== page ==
Article Author - Camille Wilson
"I pray that my heart doesn’t become hardened. That I’ll continue to feel every loss in my community.” This was the response youth mentor and community leader, Fito, gave when we asked him about how he manages his recurrent grief in light of losing young lives in zone 3 of Guatemala City. His insight, and more importantly his faith, was the lens through which Watu Moja viewed Guate as Black Americans exploring its beauty--and it is something we carried home with us when we left.
When our host family, Joel and Annette Aguilar, presented the opportunity for members of our non-profit to experience cultural exchange and hands-on education in Guatemala, we leapt at the opportunity, in spite of not knowing what to expect. In Watu Moja, travel is integrated into the fabric of the organization because our pursuit to connect the African diaspora is illuminated by what we know and experience in global Black and Brown communities. As a result, we bring the lessons and stories of our travels back to Camden. In 2015, we had this experience in Nairobi, Kenya, and our most recent experience was in Guatemala City.
Guatemala City is home to about 2.5 million people of Spanish, Mestizo, and indigenous Mayan descent, as well as a small percentage of African descending people called the Garifuna (brought into the country through Spanish slave trading). In the years since the Spanish conquest, it’s become a cultural, economic, and political hub as Guatemala’s visually stunning capital, surrounded by grand volcanic landscapes and Spanish architecture. Yet the ghosts of colonialism still linger there in ways that are familiar to many Black and Brown communities around the world.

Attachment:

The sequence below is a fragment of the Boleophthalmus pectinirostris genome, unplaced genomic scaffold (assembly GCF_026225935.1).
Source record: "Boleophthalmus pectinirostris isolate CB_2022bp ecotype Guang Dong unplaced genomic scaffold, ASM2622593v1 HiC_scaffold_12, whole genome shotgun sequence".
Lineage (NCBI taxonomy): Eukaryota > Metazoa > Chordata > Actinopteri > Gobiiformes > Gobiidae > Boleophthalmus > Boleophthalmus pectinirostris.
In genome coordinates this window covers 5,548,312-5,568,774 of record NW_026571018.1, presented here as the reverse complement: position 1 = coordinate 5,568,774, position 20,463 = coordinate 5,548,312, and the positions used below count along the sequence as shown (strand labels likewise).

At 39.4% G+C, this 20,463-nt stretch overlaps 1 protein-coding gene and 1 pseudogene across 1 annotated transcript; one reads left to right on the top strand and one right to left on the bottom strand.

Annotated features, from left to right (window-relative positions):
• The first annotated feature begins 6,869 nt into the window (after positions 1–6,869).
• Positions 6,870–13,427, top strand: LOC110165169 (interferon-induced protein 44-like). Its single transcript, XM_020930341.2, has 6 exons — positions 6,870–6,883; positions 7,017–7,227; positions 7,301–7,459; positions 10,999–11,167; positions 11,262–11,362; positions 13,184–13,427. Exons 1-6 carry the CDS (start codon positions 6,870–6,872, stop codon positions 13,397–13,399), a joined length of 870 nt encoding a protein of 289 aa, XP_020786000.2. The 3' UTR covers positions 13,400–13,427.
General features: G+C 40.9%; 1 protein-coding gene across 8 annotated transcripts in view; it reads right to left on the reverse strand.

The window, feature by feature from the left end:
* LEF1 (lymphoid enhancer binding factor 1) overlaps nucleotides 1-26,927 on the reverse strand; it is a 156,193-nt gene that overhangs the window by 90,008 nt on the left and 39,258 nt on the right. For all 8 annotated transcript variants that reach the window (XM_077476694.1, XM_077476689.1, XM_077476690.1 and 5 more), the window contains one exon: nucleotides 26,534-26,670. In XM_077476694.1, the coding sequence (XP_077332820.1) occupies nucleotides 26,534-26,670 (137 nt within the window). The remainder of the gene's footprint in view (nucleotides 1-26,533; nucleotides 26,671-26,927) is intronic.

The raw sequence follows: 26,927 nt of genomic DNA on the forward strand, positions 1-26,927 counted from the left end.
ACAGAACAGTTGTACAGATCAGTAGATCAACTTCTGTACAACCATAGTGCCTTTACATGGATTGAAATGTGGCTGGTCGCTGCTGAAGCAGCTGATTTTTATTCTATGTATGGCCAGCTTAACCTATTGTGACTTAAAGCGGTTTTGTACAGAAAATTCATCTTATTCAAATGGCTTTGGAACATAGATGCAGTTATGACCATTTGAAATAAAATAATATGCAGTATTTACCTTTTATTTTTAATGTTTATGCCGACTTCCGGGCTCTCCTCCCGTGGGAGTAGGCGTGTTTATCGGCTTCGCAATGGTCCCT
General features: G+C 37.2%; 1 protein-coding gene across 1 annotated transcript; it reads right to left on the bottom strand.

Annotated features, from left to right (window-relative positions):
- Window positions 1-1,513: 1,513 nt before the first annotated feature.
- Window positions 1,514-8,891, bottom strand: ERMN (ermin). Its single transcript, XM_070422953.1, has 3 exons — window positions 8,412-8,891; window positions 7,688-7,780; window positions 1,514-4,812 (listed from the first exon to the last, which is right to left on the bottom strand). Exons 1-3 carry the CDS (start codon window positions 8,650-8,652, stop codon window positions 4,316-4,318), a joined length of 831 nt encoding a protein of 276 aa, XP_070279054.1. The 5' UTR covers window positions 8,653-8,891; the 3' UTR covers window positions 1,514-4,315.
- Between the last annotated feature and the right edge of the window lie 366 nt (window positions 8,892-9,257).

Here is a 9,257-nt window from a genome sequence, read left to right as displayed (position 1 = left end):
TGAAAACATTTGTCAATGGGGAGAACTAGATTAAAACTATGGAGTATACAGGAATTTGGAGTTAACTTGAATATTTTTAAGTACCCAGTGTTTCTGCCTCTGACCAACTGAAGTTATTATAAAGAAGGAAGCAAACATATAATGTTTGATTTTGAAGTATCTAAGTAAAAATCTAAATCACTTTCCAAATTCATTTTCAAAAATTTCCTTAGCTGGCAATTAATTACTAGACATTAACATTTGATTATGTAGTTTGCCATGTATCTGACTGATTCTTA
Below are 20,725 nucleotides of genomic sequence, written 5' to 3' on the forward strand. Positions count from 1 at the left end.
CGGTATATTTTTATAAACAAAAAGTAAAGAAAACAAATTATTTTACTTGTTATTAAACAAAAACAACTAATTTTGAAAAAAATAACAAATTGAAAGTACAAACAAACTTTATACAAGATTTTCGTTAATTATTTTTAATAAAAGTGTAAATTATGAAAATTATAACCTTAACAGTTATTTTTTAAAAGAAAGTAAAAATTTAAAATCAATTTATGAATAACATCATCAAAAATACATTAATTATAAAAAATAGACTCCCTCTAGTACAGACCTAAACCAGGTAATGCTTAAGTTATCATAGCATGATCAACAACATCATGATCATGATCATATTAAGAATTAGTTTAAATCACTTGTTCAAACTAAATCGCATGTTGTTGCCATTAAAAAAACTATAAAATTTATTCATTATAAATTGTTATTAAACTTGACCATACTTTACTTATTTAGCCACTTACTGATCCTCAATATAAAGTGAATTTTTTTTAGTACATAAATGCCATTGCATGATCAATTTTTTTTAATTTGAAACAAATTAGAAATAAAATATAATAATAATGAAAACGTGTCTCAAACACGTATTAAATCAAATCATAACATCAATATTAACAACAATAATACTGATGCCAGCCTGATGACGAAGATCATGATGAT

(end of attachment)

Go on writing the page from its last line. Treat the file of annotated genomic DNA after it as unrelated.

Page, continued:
Guatemala city, locally called “Guate” by the residents, is made of 22 zones, all with their own streets and architectural design. Fito’s home in zone 3, along with zones 2,5,6,7,8, and others are considered to be dangerous with higher crime rates than the other zones, and are typically avoided by tourists and well-to-do Guatemalans. They also tend to be home to the city’s lower working- class and poor residents.
Many people living in this area have little formal education, or received an education in a deficient public schooling system--very few have enough money to pay for superior private schooling. While the people of zone 3 are scrapping for materials to sell and make use of in the toxic dump called the “basurero,” the church takes very little action and uses excerpts from the Bible to justify extreme poverty to people who lack the most basic necessities.
As we walked through the local cemetery with a bird’s eye view of the thick smog above the bustle of people in the basurero below while swamps of buzzards circled overhead, Fito recounted the dangers of landslides and nights of sleeping in the basurero with his father as a child in order to make the equivalent of only a few US dollars.
Despite the lack of services available to him and the community of zone 3, Fito’s organization and others make it a point to provide recreational club activities for children and teens and business opportunities for local craftsmen, presenting Christianity to them only when they’ve forged strong relationships. Occasionally, Fito and his colleagues will lose young people to violence and gang activity, but they continue their work within their faith, finding the beauty within zone 3.